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An initiative by the Swedish banks against fraud

Beware of fake text messages

It has become increasingly common for authorities and companies to use text messages to send out confirmations, information, and offers. Scammers exploit this by manipulating phone numbers to appear as though they are from a bank, the police, or a company, for example. Today, most people have a mobile phone, and much of the communication occurs via text messages. Receiving a fraudulent text message is not dangerous in itself as long as you are aware of the sender's intention and do not act on what the scammer is urging you to do.

Do not call back – Scammers may try to rush a decision by making you worried.

Do not click on the link – Scammers can deceive by, for example, making you positively surprised.

Be attentive – Scammers can manipulate senders and websites to look credible.

Think twice – Scammers can exploit current events to deceive.


Good to know

It can be difficult to see through convincing scammers who are trying to trick you. Here are some tips to reduce the risk:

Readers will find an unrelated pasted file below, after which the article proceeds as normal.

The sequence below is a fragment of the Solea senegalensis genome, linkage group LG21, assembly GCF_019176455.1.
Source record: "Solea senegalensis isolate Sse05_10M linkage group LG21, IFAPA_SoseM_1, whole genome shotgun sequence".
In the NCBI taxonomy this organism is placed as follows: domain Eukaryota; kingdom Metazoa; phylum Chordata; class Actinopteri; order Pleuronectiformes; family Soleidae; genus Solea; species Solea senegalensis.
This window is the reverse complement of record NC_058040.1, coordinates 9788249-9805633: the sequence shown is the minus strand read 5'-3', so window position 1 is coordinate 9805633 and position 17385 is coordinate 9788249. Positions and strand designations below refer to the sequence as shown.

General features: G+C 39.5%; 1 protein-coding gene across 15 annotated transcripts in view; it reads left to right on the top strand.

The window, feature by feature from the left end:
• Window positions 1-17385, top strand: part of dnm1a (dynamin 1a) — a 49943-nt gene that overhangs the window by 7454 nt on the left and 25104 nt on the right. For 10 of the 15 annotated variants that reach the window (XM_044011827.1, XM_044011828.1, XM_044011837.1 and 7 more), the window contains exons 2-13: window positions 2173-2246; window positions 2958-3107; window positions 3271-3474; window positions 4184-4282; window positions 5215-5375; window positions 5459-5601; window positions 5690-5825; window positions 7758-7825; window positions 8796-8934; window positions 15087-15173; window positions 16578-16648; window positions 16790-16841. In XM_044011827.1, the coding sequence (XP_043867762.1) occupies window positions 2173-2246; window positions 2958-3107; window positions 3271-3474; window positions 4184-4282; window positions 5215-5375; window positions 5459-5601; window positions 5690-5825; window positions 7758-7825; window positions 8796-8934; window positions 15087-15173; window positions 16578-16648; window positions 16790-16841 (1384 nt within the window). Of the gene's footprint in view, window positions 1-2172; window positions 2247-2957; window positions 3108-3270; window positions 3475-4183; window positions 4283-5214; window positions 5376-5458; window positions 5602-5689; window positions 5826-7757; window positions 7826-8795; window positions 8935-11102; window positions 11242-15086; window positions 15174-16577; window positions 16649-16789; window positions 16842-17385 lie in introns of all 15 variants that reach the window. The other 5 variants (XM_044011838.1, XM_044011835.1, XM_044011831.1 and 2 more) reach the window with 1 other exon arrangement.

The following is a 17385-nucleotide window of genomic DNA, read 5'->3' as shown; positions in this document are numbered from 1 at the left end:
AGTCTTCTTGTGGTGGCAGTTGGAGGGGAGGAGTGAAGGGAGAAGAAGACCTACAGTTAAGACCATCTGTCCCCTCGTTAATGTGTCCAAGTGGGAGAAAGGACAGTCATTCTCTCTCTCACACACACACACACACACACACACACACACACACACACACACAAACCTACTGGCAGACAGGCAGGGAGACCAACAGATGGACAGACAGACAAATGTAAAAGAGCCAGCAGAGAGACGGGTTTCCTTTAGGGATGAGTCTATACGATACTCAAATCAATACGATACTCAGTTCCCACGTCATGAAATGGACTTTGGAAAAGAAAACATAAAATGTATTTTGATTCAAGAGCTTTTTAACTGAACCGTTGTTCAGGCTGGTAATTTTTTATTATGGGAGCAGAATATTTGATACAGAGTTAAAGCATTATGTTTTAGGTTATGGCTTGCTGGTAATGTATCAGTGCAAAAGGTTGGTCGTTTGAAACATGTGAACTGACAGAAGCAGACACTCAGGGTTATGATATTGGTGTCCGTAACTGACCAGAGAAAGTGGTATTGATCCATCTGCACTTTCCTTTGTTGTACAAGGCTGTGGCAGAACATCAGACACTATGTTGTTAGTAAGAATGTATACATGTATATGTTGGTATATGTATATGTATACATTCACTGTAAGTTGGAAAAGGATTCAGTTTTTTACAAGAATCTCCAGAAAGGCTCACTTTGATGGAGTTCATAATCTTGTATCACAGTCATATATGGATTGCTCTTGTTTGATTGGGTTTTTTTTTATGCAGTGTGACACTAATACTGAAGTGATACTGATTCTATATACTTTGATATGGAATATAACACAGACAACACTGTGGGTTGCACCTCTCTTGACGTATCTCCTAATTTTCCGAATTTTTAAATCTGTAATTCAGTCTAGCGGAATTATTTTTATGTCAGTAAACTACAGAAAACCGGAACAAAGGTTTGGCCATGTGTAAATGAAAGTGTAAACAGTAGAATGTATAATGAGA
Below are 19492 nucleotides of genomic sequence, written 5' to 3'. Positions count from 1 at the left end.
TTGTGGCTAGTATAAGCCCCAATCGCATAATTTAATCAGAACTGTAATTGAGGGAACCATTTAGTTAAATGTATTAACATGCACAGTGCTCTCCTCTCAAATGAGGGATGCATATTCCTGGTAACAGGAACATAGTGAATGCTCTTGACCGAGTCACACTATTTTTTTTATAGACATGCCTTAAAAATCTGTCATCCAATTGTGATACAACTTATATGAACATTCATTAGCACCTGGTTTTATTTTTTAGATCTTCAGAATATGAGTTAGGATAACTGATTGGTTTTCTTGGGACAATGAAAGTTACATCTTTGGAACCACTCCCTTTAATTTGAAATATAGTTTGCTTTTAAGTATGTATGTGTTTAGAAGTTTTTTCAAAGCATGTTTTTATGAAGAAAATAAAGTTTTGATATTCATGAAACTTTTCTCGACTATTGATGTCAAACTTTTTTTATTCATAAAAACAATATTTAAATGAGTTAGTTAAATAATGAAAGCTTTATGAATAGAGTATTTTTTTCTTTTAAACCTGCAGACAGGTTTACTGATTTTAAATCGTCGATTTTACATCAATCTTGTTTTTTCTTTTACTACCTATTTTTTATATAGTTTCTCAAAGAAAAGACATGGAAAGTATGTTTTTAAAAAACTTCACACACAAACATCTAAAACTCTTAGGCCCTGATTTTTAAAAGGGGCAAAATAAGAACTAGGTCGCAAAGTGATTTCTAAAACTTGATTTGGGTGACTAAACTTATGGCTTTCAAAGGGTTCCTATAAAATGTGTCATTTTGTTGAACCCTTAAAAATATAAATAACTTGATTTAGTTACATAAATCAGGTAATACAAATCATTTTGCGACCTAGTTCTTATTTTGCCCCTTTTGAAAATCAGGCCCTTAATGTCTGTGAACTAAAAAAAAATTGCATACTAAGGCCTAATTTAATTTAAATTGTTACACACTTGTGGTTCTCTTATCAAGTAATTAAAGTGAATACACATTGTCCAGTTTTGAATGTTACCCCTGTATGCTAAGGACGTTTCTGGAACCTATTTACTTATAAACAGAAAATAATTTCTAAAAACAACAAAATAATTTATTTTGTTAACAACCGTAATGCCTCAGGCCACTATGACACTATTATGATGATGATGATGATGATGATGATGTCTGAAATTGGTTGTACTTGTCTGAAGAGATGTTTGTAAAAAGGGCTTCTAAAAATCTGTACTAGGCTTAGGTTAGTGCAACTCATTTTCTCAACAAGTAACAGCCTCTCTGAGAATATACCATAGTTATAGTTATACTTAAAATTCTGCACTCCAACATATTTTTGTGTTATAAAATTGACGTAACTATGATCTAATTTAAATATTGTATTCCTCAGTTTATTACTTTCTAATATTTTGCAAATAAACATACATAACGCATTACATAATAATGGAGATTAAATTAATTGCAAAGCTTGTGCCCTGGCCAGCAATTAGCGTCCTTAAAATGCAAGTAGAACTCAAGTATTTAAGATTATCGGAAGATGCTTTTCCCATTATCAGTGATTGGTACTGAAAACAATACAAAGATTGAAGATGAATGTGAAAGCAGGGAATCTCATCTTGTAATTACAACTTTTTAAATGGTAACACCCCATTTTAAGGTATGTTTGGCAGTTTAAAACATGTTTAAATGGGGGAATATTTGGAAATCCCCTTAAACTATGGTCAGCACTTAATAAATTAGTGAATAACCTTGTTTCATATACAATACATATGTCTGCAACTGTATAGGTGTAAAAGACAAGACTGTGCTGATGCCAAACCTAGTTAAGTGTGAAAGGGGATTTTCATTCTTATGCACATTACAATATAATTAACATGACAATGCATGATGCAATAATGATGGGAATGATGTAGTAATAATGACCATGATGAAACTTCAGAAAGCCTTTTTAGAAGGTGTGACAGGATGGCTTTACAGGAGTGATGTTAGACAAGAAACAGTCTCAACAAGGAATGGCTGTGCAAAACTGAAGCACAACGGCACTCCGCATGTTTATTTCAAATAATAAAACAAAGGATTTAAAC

• Hang up if the conversation starts to feel uncomfortable, stressful, or strange.
  • Do not use your bank security device or electronic identification (such as BankID) on somebody else’s request. Also, do not give out passwords, PIN numbers or security codes to anyone.
  • Do not click on links and or call unknown phone numbers based on someone else’s request.
  • Your bank will never ring you up and ask you to log in somewhere or to provide personal details.

Have you been scammed? Contact your bank immediately!

Always report attempted fraud to the police. Call the police on 114 14.

Common scams

Fraud can take many forms. Learn about some of the most common types – and how to avoid being scammed.
Telephone fraud
Somebody rings you up and says they want to help you stop a fraudulent transaction from your account. They will say the situation is urgent and ask you to log in via your bank security device or electronic identification (such as BankID) to resolve the problem.

Stop! The caller is trying to scam you.

Text message fraud
You receive a text from a sender who seems reliable. They ask you to click on a link which you are led to believe will take you to something good. But in reality, it gives the scammer access to personal information that they can use for criminal purposes.

Be suspicious when somebody offers you something out of the blue!
Unexpected home visit
Somebody rings the doorbell. The person outside says they need to come in to check that your ventilation is working properly. You can’t remember being notified about this but consider opening the door anyway.

Don’t do it – a fraudster is trying to scam you.

An initiative by the Swedish banks against fraud

Behind the initiative